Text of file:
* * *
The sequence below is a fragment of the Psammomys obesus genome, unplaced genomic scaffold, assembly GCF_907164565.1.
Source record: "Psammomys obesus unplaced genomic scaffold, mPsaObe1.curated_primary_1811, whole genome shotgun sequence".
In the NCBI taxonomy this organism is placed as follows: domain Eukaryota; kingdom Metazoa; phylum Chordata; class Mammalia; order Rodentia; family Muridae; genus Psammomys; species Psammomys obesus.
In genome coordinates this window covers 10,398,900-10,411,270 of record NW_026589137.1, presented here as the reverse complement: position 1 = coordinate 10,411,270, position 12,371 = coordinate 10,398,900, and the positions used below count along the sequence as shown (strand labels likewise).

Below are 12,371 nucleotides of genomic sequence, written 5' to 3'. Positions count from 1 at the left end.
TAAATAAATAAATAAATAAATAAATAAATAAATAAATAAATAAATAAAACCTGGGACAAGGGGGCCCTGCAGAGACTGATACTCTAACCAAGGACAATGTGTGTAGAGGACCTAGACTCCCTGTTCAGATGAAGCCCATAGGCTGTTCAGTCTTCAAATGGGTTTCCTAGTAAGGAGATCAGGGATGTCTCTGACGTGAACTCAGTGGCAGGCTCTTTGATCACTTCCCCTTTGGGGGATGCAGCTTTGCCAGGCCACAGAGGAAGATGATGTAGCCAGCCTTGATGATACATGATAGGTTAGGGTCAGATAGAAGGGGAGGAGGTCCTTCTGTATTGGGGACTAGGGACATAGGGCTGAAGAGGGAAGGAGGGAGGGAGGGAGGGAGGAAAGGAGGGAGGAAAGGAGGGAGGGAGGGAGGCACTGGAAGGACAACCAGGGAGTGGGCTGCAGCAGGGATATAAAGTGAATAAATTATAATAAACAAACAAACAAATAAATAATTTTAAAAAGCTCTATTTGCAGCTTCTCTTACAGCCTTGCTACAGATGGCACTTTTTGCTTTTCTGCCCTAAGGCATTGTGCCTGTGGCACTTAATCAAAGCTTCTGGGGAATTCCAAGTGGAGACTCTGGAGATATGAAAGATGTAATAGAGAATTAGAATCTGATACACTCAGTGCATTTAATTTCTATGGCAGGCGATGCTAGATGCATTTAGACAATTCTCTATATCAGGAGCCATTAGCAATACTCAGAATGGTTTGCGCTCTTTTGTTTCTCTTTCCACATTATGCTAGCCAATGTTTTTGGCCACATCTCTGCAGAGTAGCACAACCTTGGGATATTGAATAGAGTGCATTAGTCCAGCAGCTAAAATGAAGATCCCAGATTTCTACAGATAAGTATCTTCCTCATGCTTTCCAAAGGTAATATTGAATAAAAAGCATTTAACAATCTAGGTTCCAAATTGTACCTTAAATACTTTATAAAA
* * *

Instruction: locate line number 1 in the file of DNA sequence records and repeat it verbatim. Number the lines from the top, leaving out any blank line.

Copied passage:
The sequence below is a fragment of the Psammomys obesus genome, unplaced genomic scaffold, assembly GCF_907164565.1.